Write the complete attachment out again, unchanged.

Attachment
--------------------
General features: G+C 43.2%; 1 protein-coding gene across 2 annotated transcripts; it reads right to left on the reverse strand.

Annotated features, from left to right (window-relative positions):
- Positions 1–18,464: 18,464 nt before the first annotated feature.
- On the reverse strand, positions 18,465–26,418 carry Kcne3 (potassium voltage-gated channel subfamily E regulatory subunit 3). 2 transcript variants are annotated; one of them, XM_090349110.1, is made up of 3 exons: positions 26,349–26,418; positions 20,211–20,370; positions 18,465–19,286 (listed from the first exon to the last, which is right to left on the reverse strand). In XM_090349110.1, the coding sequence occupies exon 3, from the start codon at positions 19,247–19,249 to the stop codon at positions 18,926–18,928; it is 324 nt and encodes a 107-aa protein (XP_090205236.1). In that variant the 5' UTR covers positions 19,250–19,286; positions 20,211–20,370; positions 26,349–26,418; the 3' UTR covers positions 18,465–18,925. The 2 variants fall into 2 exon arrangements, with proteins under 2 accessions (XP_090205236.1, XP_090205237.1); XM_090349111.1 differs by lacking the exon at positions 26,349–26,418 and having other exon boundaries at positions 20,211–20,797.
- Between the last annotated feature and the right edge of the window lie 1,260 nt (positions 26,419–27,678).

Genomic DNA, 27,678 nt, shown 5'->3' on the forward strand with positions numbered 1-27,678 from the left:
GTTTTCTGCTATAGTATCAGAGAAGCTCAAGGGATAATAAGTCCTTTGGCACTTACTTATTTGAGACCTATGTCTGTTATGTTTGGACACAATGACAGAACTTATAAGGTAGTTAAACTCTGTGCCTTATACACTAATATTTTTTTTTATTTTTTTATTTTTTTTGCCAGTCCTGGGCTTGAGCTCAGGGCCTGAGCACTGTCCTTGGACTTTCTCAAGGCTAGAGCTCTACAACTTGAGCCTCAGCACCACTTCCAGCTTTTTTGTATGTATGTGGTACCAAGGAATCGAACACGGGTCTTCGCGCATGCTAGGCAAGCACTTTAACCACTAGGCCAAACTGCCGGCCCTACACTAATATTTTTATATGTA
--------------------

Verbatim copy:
General features: G+C 43.2%; 1 protein-coding gene across 2 annotated transcripts; it reads right to left on the reverse strand.

Annotated features, from left to right (window-relative positions):
- Positions 1–18,464: 18,464 nt before the first annotated feature.
- On the reverse strand, positions 18,465–26,418 carry Kcne3 (potassium voltage-gated channel subfamily E regulatory subunit 3). 2 transcript variants are annotated; one of them, XM_090349110.1, is made up of 3 exons: positions 26,349–26,418; positions 20,211–20,370; positions 18,465–19,286 (listed from the first exon to the last, which is right to left on the reverse strand). In XM_090349110.1, the coding sequence occupies exon 3, from the start codon at positions 19,247–19,249 to the stop codon at positions 18,926–18,928; it is 324 nt and encodes a 107-aa protein (XP_090205236.1). In that variant the 5' UTR covers positions 19,250–19,286; positions 20,211–20,370; positions 26,349–26,418; the 3' UTR covers positions 18,465–18,925. The 2 variants fall into 2 exon arrangements, with proteins under 2 accessions (XP_090205236.1, XP_090205237.1); XM_090349111.1 differs by lacking the exon at positions 26,349–26,418 and having other exon boundaries at positions 20,211–20,797.
- Between the last annotated feature and the right edge of the window lie 1,260 nt (positions 26,419–27,678).

Genomic DNA, 27,678 nt, shown 5'->3' on the forward strand with positions numbered 1-27,678 from the left:
GTTTTCTGCTATAGTATCAGAGAAGCTCAAGGGATAATAAGTCCTTTGGCACTTACTTATTTGAGACCTATGTCTGTTATGTTTGGACACAATGACAGAACTTATAAGGTAGTTAAACTCTGTGCCTTATACACTAATATTTTTTTTTATTTTTTTATTTTTTTTGCCAGTCCTGGGCTTGAGCTCAGGGCCTGAGCACTGTCCTTGGACTTTCTCAAGGCTAGAGCTCTACAACTTGAGCCTCAGCACCACTTCCAGCTTTTTTGTATGTATGTGGTACCAAGGAATCGAACACGGGTCTTCGCGCATGCTAGGCAAGCACTTTAACCACTAGGCCAAACTGCCGGCCCTACACTAATATTTTTATATGTA